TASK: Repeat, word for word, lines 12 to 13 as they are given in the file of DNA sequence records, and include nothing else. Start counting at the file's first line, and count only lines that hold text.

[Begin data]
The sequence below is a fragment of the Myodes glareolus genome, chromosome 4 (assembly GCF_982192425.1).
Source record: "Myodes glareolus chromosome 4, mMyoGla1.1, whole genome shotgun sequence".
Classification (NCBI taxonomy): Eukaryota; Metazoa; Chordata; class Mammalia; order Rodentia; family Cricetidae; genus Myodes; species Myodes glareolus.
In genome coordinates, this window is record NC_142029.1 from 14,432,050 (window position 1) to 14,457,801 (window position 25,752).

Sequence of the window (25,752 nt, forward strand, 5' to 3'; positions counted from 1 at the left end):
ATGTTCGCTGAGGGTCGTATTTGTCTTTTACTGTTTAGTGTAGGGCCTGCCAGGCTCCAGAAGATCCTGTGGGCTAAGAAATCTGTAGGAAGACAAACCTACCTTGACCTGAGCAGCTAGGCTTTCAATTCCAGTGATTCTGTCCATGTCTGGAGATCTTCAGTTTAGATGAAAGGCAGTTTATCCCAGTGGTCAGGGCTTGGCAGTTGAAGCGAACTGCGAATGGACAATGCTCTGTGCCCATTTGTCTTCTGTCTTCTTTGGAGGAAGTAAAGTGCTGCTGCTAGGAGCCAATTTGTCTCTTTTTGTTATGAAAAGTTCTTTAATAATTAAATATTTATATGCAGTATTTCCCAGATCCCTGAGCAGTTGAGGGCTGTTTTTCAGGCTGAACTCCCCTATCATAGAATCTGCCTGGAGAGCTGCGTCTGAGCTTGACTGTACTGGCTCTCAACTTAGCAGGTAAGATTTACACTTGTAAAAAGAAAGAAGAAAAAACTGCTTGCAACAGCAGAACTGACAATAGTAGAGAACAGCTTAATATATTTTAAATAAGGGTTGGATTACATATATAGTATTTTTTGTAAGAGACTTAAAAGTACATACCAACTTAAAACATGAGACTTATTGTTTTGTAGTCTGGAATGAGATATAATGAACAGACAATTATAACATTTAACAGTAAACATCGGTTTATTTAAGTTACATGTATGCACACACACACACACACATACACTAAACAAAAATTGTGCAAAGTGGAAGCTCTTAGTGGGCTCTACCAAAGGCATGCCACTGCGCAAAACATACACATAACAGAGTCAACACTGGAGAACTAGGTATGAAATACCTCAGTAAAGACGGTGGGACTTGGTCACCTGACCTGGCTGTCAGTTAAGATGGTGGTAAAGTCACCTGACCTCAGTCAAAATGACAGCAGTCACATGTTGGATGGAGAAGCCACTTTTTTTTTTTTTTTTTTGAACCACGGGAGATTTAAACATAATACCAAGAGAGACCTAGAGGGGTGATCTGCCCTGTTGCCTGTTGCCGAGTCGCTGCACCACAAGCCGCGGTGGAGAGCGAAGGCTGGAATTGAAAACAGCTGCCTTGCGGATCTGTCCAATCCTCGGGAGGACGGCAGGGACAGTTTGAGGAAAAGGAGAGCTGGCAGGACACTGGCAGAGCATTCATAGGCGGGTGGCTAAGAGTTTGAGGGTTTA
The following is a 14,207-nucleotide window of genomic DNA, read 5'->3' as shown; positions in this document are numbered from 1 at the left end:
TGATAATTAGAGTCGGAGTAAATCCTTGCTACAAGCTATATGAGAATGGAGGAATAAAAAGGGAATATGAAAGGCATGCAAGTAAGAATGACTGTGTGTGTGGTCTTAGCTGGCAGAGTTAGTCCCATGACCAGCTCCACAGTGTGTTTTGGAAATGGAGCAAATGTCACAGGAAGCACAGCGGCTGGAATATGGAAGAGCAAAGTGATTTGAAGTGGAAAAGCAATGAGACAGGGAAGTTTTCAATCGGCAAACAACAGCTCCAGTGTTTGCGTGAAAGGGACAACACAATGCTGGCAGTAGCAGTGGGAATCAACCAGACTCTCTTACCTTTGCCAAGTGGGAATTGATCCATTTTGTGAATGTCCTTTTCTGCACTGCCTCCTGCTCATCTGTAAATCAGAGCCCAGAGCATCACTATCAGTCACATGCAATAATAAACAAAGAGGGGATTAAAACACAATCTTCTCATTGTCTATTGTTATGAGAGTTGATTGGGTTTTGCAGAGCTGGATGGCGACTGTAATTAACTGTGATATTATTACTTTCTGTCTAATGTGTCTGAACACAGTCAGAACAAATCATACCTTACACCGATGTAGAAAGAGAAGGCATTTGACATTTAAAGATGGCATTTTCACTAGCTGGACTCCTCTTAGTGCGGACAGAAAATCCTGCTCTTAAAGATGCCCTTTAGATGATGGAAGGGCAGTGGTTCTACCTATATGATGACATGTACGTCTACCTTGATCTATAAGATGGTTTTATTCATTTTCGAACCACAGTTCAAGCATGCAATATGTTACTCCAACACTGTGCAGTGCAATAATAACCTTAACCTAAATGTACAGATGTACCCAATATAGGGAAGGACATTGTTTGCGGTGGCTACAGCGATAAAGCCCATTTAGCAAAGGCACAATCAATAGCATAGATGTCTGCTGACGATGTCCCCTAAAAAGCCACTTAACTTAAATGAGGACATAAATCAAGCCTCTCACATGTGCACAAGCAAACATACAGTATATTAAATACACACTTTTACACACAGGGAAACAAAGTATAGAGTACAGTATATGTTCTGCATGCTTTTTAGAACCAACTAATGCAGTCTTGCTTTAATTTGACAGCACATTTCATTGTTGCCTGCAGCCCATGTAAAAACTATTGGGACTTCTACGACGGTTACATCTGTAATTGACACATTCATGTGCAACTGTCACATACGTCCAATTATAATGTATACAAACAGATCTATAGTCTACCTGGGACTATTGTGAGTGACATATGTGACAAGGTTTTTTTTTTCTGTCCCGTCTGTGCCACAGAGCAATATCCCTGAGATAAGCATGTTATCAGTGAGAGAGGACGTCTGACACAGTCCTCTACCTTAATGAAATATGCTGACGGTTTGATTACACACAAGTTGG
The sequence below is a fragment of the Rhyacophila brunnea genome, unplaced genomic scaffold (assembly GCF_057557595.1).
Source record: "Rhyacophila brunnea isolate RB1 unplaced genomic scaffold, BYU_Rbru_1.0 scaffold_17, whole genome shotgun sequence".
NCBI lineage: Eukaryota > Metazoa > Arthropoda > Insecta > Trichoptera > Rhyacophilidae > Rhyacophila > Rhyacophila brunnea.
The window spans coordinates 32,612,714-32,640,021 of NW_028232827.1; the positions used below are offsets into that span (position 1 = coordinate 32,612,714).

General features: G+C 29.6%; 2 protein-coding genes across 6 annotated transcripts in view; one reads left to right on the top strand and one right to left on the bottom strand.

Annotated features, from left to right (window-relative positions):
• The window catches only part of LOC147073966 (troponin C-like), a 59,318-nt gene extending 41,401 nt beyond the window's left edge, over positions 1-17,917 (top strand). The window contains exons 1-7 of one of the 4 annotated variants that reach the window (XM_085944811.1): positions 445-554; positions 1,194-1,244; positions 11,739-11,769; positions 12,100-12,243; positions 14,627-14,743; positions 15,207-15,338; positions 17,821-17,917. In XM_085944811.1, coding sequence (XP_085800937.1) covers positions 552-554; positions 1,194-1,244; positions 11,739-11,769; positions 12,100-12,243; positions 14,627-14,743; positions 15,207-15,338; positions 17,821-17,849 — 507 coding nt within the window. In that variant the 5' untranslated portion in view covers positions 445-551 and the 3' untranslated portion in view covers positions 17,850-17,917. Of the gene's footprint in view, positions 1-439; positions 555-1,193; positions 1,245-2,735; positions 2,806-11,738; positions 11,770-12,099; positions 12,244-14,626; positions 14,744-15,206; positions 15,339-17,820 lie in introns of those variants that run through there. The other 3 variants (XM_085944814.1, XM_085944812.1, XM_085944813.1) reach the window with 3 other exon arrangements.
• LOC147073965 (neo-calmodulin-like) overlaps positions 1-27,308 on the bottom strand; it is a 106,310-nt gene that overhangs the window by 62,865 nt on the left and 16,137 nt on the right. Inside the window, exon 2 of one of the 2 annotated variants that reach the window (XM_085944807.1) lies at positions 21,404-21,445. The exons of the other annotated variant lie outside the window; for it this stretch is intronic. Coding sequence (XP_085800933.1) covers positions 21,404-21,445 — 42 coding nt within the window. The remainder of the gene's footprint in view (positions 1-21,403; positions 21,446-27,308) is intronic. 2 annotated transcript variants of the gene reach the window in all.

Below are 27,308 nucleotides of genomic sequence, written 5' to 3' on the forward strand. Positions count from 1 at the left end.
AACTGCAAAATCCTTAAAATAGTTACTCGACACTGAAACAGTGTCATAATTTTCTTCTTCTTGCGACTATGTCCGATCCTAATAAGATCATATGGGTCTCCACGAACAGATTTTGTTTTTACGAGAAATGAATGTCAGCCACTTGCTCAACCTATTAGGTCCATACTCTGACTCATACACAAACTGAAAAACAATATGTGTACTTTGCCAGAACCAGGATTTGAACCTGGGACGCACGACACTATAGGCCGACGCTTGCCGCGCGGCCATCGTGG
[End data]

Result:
The window spans coordinates 32,612,714-32,640,021 of NW_028232827.1; the positions used below are offsets into that span (position 1 = coordinate 32,612,714).

General features: G+C 29.6%; 2 protein-coding genes across 6 annotated transcripts in view; one reads left to right on the top strand and one right to left on the bottom strand.